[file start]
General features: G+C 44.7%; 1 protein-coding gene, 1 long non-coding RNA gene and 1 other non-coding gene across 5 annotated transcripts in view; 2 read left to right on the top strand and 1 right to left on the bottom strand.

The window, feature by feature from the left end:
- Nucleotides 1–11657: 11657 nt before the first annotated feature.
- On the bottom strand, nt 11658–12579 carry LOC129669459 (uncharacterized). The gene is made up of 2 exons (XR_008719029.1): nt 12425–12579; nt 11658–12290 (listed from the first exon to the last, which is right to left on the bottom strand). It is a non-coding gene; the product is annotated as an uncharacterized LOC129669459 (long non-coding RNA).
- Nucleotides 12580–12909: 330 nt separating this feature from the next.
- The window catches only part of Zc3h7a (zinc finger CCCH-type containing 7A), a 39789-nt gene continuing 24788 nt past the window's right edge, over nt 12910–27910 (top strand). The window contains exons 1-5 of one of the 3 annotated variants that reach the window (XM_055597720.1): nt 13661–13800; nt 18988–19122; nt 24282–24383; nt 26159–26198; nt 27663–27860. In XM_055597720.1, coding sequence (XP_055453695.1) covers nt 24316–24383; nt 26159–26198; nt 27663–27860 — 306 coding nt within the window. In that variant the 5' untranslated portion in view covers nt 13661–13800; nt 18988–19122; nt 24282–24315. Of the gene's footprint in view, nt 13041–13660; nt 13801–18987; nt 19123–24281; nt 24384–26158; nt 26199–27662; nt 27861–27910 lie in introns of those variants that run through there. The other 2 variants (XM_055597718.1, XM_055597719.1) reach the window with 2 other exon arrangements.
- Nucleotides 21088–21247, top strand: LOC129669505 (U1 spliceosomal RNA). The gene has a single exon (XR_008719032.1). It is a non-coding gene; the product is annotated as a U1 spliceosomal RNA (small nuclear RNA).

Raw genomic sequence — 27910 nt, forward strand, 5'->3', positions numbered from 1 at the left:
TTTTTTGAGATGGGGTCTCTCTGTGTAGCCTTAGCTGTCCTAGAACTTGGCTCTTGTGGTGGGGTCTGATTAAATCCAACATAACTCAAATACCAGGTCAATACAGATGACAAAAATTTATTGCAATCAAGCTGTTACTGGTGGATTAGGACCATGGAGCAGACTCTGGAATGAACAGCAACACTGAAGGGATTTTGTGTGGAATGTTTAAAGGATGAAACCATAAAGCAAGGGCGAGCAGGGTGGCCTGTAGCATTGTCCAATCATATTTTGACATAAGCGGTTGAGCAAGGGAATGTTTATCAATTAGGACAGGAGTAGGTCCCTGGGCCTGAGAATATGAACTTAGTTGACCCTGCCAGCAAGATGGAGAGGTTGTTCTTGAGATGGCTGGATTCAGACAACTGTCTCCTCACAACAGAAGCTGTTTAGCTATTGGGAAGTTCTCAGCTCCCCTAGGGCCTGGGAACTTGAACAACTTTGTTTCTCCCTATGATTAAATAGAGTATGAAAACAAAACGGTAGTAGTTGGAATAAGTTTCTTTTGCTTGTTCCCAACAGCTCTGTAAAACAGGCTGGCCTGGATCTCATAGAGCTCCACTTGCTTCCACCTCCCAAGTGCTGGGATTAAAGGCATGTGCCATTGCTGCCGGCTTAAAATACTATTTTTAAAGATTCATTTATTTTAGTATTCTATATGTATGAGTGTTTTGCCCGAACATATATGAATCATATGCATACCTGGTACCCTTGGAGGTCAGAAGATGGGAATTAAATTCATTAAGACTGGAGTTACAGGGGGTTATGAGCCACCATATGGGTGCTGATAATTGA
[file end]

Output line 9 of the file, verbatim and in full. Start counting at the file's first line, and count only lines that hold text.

TTTTTTGAGATGGGGTCTCTCTGTGTAGCCTTAGCTGTCCTAGAACTTGGCTCTTGTGGTGGGGTCTGATTAAATCCAACATAACTCAAATACCAGGTCAATACAGATGACAAAAATTTATTGCAATCAAGCTGTTACTGGTGGATTAGGACCATGGAGCAGACTCTGGAATGAACAGCAACACTGAAGGGATTTTGTGTGGAATGTTTAAAGGATGAAACCATAAAGCAAGGGCGAGCAGGGTGGCCTGTAGCATTGTCCAATCATATTTTGACATAAGCGGTTGAGCAAGGGAATGTTTATCAATTAGGACAGGAGTAGGTCCCTGGGCCTGAGAATATGAACTTAGTTGACCCTGCCAGCAAGATGGAGAGGTTGTTCTTGAGATGGCTGGATTCAGACAACTGTCTCCTCACAACAGAAGCTGTTTAGCTATTGGGAAGTTCTCAGCTCCCCTAGGGCCTGGGAACTTGAACAACTTTGTTTCTCCCTATGATTAAATAGAGTATGAAAACAAAACGGTAGTAGTTGGAATAAGTTTCTTTTGCTTGTTCCCAACAGCTCTGTAAAACAGGCTGGCCTGGATCTCATAGAGCTCCACTTGCTTCCACCTCCCAAGTGCTGGGATTAAAGGCATGTGCCATTGCTGCCGGCTTAAAATACTATTTTTAAAGATTCATTTATTTTAGTATTCTATATGTATGAGTGTTTTGCCCGAACATATATGAATCATATGCATACCTGGTACCCTTGGAGGTCAGAAGATGGGAATTAAATTCATTAAGACTGGAGTTACAGGGGGTTATGAGCCACCATATGGGTGCTGATAATTGA